Battling insects: Keeping pesky pod borer, bean weevil at bay

Scientists from institutions around the world are developing protective measures to keep crops safe from harmful legume pests.

MSU entomology professor Barry Pittendrigh (left) examines a cowpea plant.

Insect infestation, both in the field and after harvest, is a major threat to legume crops. Storage to thwart postharvest losses has been the focus of much research, ranging from testing various types of containers to using motion as a pest deterrent.

A 1991 paper published in Nature by MSU entomology professor James Miller and two graduate students, Martha Quentin and Joseph Spencer, recommended that farmers in sub-Saharan Africa use 50 to 75 percent-filled cylindrical containers to store beans and rotate them one full rotation twice a day. The tumbling prevented bean weevils from boring into the beans, an activity that typically takes 24 hours. Unable to establish a position to bore, the weevils become exhausted and eventually die. The research resulted in lowering bean weevil populations by 97 percent compared to non-movement controls.

It was the first study to examine motion as a pest control. The downside: it wasn’t a feasible option for large-scale farms due to the time and labor. To have a profound impact on large operations, the containers in which crops are stored needed to be evaluated.

Larry Murdock, a distinguished professor of entomology at Purdue University, has been studying pest management in Africa since 1987. He and his team developed a triple-layer plastic bag that protects cowpeas from weevils and other insects with funding from the Legume Innovation Laboratory (LIL), known as the Purdue Improved Crop Storage (PICS) project. The layers are individually sealed to form an airtight container.

Researchers also analyzed the bag’s efficacy with other crops, including common bean, maize, pigeon pea and many others. The project, now headed by Dieudonné Baributsa, a research associate professor of entomology at Purdue, also examined the bags ability to prevent mold and preserve seed viability for planting. Results were promising and economic research showed that the bags could be a cost-effective practice for African farmers, moving the project into a third stage.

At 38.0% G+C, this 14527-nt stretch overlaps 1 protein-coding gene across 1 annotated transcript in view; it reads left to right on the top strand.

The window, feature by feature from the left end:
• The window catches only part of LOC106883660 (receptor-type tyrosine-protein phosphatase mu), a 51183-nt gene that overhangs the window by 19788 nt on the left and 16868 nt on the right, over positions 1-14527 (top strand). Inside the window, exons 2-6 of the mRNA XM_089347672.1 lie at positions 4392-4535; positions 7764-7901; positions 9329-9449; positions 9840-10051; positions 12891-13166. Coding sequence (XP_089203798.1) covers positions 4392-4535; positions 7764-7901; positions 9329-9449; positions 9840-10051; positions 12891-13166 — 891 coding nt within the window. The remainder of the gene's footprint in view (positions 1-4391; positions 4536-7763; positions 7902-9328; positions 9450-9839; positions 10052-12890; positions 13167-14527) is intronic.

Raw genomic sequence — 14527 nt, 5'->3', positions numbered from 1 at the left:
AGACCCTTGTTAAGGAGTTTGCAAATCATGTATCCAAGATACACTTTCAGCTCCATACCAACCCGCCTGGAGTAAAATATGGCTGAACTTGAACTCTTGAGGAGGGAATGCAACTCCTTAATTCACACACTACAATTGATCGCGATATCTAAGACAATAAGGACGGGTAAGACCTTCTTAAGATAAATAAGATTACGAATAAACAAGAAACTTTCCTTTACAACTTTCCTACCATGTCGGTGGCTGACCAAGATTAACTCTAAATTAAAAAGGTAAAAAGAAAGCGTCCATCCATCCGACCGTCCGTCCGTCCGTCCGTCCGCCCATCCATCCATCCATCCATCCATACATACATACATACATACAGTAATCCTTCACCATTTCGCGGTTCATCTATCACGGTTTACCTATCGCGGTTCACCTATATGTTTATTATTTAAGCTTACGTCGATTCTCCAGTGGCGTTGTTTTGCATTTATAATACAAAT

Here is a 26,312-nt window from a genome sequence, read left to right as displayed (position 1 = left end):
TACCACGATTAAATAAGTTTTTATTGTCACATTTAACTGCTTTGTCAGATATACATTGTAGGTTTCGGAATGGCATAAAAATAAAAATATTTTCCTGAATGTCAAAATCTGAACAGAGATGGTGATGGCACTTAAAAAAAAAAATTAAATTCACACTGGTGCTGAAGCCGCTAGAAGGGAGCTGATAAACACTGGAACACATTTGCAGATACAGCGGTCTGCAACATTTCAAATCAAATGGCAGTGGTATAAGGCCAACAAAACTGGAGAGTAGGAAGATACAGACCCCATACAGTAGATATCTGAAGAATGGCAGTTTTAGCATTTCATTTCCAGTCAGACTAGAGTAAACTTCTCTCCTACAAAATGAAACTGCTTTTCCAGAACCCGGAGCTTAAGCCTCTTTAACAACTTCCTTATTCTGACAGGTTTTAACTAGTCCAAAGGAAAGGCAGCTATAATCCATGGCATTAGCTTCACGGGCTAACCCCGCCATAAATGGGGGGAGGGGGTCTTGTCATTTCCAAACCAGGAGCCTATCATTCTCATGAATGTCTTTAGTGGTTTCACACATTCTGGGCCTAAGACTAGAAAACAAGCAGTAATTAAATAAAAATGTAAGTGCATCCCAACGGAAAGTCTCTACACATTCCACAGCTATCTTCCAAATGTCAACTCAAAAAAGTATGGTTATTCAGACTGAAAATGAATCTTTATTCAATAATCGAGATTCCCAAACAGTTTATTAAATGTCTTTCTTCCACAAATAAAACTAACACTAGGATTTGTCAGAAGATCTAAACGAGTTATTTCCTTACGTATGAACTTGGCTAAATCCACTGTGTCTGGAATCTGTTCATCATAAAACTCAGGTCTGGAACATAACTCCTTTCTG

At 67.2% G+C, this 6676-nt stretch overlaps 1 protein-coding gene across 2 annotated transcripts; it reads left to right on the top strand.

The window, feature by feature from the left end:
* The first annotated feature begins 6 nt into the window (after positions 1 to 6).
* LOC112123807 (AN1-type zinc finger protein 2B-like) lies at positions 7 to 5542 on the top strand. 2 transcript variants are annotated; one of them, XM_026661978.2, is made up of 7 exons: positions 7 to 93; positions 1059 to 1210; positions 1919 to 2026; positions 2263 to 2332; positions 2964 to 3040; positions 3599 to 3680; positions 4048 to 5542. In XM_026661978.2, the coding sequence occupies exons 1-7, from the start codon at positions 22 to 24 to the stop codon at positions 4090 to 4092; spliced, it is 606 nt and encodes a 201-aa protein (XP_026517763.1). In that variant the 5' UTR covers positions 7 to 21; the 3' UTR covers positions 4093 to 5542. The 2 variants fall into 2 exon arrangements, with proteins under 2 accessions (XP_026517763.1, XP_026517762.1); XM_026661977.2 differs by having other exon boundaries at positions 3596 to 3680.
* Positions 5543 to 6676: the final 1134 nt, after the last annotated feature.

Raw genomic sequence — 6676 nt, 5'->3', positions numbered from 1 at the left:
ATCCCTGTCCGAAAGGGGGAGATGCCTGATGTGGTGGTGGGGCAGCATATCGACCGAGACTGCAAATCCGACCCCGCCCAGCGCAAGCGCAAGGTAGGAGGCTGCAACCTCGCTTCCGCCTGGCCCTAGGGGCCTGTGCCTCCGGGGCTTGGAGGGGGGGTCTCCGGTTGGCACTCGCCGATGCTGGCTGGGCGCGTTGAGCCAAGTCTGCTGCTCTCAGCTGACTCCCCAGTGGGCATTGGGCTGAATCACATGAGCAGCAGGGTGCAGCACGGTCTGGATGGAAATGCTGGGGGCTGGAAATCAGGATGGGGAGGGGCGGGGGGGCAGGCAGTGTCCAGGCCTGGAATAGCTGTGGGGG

PICS3, as the program is known today, functions with funding from the Bill and Melinda Gates Foundation. Its mission is to expand food security, market access and cash incomes for farmers through increasing the bag’s implementation in the targeted countries of Burkina Faso, Ethiopia, Ghana, Malawi, Nigeria, Tanzania and Uganda. The goal is to promote a local supply chain by pinpointing manufacturers and distributors. Additionally, with the assistance of international research and extension entities, as well as nongovernmental organizations (NGOs), demonstrations of the bag’s effectiveness are delivered to growers throughout the region.

“Postharvest storage loss of legume crops is a major challenge among smallholder farmers,” Baributsa said. “PICS bags improve income, food security and nutrition by reducing storage loss. By 2015, PICS demonstration activities reached more than 3 million farmers in at least 46,000 villages. About 7 million bags have been sold by more than 15 licensed manufacturers and distributors in Africa and Asia.”

Bringing It All Together

Millions of people around the world rely on cowpeas as a fundamental component of the daily diet. Grown in warm climates such as Africa, South Asia, Central America and South America, they are tolerant to drought and can thrive in poor soil conditions. The rich nutrient profile consists of vitamins, minerals and protein, making cowpeas an important food source for many who can’t afford meat.

The significance of this crop is intensified considering the lack of access to food in many developing countries, so protecting what is produced is crucial. Despite the cowpea’s hardiness, it faces its share of biotic dangers. Pests and diseases can drastically reduce yields when not properly managed. Scientists from U.S. universities and international institutions have been working for decades to mitigate these risks and bring food security to countries in desperate need of a stable food supply.

The legume pod borer is the primary pest of cowpeas in the field, decimating up to 90 percent of some farmers’ yields. Also referred to as Maruca vitrata, the legume pod borer lays eggs on the flowers of legume plants. Larvae feed on the flowers before moving to pods. Without appropriate treatment, larvae can ravish an entire crop in short order. The pod borer can be controlled with insecticides, but they are expensive, not easily accessible to resource-poor farmers, and continuous use results in the advancement of resistance in target pests.

Whether it’s deploying groundbreaking storage bags or biotechnology, equipping developing nations with new infrastructure to fight pests requires capacity building. MSU is committed to offering educational services, consultation and expertise through the World Technology Access Program (WorldTAP).